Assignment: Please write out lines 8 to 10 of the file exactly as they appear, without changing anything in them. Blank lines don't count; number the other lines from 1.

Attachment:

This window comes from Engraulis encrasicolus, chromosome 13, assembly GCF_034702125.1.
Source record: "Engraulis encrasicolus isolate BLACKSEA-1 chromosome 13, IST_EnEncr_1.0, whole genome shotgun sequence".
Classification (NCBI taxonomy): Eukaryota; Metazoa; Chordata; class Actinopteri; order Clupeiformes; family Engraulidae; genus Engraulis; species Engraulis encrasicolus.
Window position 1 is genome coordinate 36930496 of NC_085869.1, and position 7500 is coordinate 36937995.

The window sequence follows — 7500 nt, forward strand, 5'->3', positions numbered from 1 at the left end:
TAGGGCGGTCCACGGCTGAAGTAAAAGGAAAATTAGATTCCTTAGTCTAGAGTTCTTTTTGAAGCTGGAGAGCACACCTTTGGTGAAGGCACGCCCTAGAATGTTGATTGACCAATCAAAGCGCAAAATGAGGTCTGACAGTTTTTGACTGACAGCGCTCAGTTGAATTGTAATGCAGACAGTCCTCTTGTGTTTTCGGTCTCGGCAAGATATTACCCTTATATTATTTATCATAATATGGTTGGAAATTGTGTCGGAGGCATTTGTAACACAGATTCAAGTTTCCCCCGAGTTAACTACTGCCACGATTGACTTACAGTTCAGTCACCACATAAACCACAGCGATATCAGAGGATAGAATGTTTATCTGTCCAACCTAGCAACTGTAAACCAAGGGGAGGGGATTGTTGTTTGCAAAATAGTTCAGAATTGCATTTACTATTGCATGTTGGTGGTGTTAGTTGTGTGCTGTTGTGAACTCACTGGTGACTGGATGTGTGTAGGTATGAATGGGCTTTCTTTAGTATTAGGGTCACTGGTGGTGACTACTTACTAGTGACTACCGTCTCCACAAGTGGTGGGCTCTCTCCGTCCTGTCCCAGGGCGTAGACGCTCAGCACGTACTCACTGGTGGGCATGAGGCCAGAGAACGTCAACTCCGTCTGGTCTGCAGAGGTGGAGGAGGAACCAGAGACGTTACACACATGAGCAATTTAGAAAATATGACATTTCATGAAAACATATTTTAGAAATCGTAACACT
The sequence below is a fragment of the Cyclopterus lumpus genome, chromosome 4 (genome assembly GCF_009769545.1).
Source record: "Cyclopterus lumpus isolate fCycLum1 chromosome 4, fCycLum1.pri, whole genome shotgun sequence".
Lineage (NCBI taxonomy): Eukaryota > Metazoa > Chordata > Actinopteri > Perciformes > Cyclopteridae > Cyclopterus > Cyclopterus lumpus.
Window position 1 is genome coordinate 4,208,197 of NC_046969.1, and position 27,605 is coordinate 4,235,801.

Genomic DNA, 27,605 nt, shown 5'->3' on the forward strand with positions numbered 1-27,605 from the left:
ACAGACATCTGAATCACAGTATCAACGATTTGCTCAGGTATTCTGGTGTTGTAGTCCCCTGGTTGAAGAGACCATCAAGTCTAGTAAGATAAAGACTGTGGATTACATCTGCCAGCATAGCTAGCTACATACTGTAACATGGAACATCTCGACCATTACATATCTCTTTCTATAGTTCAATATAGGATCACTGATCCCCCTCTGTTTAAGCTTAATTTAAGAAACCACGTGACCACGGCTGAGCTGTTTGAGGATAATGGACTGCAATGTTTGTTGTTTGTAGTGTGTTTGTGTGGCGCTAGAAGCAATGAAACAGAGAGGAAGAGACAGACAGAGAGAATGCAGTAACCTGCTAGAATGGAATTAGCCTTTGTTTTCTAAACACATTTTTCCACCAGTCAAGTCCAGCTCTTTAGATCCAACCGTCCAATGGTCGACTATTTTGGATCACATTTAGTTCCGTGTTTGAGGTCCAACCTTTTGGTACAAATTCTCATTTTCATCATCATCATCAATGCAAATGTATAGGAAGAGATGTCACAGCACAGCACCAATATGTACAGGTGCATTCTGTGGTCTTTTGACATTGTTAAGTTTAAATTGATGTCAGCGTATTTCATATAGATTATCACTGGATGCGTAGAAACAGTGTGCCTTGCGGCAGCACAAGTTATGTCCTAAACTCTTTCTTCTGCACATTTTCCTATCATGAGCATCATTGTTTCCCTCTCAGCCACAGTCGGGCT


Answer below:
Source record: "Cyclopterus lumpus isolate fCycLum1 chromosome 4, fCycLum1.pri, whole genome shotgun sequence".
Lineage (NCBI taxonomy): Eukaryota > Metazoa > Chordata > Actinopteri > Perciformes > Cyclopteridae > Cyclopterus > Cyclopterus lumpus.
Window position 1 is genome coordinate 4,208,197 of NC_046969.1, and position 27,605 is coordinate 4,235,801.